She Ran Crazy Fast. But Was It Too Fast?

Some questioned how Tobi Amusan shaved 0.08 seconds off 100-meter hurdles record
By Kate Seamons,  Newser Staff
Posted Jul 25, 2022 3:27 PM CDT

That Tobi Amusan of Nigeria won the women’s 100-meter hurdles Sunday at the world track and field championships in Eugene, Ore., wasn't a big shock. The 25-year-old has won big in the event at other games and finished fourth in the Tokyo Olympics last year. That she set a world record in the semifinal 90 minutes prior was far more jarring. Amusan ran it in 12.12 seconds. That's 0.28 seconds faster than her personal best and 0.08 seconds faster than the previous world record, set by American Kendra Harrison in 2016. The New York Times tries to explain just how massive that margin-shaving was: It's been more than 40 years since someone cut that much time for the world-record in the race; in recent years, it's been run faster, but in bits: by anywhere from 0.01 to 0.04 at a time.

Amusan wasn't the only one who flew in the semifinal heat. The women who placed fourth, fifth, sixth, and eighth set personal bests, and those who came in second, third, and seventh logged their fastest times of 2022. Cue the speculation: that something glitched with the timing system, or perhaps the wind gauge (which indicated a tail wind of 0.924 meters per second; the max allowed is 2.0). Track star Michael Johnson, who was commentating on the race for the BBC, voiced his suspicion, noting in a tweet that even "all athletes looked shocked." (Indeed, the AP reports Amusan had this to say of seeing her time appear on the scoreboard: "I was like 'Whoa, who did that?'")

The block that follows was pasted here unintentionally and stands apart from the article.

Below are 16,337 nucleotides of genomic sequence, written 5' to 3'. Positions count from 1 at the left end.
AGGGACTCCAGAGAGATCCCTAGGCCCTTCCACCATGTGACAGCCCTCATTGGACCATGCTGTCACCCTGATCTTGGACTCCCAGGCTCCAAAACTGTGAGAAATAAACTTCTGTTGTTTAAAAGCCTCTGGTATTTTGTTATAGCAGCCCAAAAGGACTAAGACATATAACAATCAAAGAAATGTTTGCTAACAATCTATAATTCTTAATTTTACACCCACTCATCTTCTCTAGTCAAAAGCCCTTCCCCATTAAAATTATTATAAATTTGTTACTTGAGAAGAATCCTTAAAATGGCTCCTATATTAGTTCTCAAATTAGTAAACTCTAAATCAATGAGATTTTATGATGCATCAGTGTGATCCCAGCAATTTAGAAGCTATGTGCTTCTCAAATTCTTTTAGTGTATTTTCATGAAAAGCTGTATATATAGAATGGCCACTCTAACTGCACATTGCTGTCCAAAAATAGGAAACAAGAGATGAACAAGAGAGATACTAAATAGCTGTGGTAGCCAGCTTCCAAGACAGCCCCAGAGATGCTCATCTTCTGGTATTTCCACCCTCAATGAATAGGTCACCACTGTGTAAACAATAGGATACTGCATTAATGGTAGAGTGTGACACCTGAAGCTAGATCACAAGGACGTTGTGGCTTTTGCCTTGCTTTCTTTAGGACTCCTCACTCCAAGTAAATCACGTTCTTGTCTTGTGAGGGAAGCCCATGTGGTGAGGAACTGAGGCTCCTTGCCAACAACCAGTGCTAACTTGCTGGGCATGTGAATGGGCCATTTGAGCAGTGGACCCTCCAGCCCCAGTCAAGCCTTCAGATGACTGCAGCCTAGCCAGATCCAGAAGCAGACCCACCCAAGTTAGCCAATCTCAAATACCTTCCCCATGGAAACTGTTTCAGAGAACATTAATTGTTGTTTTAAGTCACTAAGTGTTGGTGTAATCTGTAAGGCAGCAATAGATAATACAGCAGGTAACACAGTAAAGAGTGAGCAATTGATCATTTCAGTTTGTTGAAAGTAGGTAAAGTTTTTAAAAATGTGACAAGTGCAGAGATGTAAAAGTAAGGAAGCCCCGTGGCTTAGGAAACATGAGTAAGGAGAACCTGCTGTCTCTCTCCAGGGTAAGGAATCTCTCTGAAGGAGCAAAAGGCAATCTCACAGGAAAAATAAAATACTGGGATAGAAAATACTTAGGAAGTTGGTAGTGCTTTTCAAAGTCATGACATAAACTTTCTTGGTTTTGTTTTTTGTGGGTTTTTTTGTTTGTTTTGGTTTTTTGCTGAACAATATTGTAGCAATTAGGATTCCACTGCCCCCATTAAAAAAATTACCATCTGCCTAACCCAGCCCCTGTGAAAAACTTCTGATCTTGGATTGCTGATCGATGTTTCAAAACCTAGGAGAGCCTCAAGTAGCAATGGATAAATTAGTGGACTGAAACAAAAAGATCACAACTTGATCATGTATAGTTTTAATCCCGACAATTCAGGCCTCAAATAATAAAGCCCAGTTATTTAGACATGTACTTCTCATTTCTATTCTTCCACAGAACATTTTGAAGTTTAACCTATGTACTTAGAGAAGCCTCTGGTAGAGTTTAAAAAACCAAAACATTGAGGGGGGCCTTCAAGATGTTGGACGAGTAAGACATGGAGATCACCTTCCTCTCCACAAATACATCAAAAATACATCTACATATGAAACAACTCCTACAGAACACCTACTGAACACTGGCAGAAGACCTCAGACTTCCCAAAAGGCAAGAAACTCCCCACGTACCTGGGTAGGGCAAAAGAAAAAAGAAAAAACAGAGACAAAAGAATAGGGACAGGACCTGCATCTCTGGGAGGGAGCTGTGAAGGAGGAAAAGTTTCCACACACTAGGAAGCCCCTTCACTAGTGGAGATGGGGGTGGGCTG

Johnson then found himself on the receiving end of some flak, with some accusing him of racism due to the fact an African had taken the record from an American. He responded to that in this tweet. The Guardian chases down a different theory: that Amusan was buoyed by her legal but untraditional shoes. Rather than the typical track spikes, she wore Adidas Adizero Avanti shoes. The shoes have "extra bouncy foam" and are worn by 5km and 10km runners; she switched to them after suffering a foot injury and seeking a softer sole. (This 7-year-old's victory in a race went viral.)

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